At Bocoup, we believe scholarships are an actionable way to promote a more diverse tech community and to provide direct support for under-represented groups to participate in tech events. We began offering Diversity Scholarships this year to the events we organize such as OpenVisConf, CSSConf and TXJS.

With this in mind, we went beyond North America to bring the Diversity Scholarships program to Web Rebels in Oslo, Norway, and now we’re bringing the scholarships to South America with the BrazilJS Conference, which calls itself the biggest JS conference in the universe. The conference runs for two consecutive days on a single track lineup of talks about JavaScript with over a thousand attendees. This year, BrazilJS expects a record of 1,400 attendees.

On a personal note, I have attended BrazilJS every year since 2011. It was then that I made my first contact with Bocoup and met colleagues involved with TC39. I also met many lifelong friends within the JS development community, a few of whom I speak with every day. I would never had ended up at Bocoup had I not attended and felt welcomed, so being involved with the Diversity Scholarships for BrazilJS has been a meaningful way for me to give back to the global JS community.

The process began with the announcement on the event website, and an amazing collaborative effort from the community to get the word out. Many members of the JS communities in Brazil tweeted about the scholarship program, and our friend Leo Beto Souza posted a heartfelt, thoughtful article about his reflections on why programs such as Diversity Scholarships matter on Medium.

BrazilJS 2015 adopted the Diversity Scholarships in conjunction with other programs to promote diversity and have a positive impact on the whole Brazilian development community. They have been a huge success, and here is a summary of what we did.

Screenshot of BrazilJS Diversity Scholarships page


We had over 90 submissions, and over a half of the applicants were eligible for the scholarship.

Within the submissions, many individuals praised the scholarship program and some vented. Some even cited how they finally felt comfortable participating in a technology event as BrazilJS not only offered this scholarship for diversity, but also prominently featured a Code of Conduct.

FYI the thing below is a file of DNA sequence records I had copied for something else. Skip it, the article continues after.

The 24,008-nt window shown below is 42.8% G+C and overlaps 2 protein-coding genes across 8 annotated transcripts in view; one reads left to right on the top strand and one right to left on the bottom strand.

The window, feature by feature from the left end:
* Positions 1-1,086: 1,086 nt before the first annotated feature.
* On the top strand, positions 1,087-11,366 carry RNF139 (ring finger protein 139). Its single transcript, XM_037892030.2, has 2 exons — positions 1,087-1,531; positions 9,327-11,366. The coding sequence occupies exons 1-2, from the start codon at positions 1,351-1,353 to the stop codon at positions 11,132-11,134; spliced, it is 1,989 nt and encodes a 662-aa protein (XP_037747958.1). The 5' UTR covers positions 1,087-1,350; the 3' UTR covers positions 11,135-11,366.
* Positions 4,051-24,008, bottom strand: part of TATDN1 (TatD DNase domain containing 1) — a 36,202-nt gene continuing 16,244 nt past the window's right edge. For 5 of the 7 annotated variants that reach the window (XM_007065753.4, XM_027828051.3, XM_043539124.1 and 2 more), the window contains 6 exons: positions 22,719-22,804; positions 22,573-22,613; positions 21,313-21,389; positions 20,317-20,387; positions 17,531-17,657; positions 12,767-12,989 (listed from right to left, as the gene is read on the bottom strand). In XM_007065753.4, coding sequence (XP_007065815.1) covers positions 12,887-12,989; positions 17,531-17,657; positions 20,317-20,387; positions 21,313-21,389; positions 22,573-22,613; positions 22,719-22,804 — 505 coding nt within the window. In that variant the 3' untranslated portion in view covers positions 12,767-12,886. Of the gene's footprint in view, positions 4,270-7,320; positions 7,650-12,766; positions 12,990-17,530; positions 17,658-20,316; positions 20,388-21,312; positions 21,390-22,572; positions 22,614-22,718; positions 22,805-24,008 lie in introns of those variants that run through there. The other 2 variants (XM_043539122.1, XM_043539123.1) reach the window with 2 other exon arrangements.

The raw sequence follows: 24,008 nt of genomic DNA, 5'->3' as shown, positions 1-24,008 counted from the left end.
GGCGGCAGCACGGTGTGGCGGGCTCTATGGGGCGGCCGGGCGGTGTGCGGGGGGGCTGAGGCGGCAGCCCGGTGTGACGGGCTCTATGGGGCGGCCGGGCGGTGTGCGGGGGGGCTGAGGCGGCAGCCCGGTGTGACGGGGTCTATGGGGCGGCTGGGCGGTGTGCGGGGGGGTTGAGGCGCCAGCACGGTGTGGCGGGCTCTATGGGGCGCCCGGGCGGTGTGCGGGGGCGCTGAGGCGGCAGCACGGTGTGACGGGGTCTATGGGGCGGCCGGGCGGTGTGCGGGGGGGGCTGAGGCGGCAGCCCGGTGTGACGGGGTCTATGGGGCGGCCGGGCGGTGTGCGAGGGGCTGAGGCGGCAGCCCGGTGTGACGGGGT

In order to evaluate the submissions, we established a diverse group of six people from Brazil. The selection criteria took into consideration the unique perspectives the recipient would bring to the conference, as well as how much the conference experience could provide a meaningful impact for the recipient. We prioritized individuals who would not only benefit from attending BrazilJS, but who could also bring value back to any underrepresented communities within the Brazil tech community.

The evaluators did an excellent job and managed to select at least three people for whom we could cover expenses for conference tickets, flight, and accommodation. There were only a few scholarships available for us to offer, and it was incredibly difficult to select among so many brilliant and deserving applicants. We hope this is only the beginning, and that in the future, more companies will sponsor Diversity Scholarships and more individuals will apply.


Improving diversity at tech events is a long work in progress, but we are proud to be part of this progress in Brazil.

We are sure we took an impactful step toward cultivating a more diverse audience at BrazilJS, and this is the among the first steps of a long journey.

Much gratitude goes out to the event organizers, to all of the communities who’ve played a key role in promoting the scholarship throughout Brazil, and the committee members who have devoted their personal time to support this process along with me including: Andrea Balle, Daniel Filho, Andre Garzia, Dayany Espíndola, Jú Gonçalves.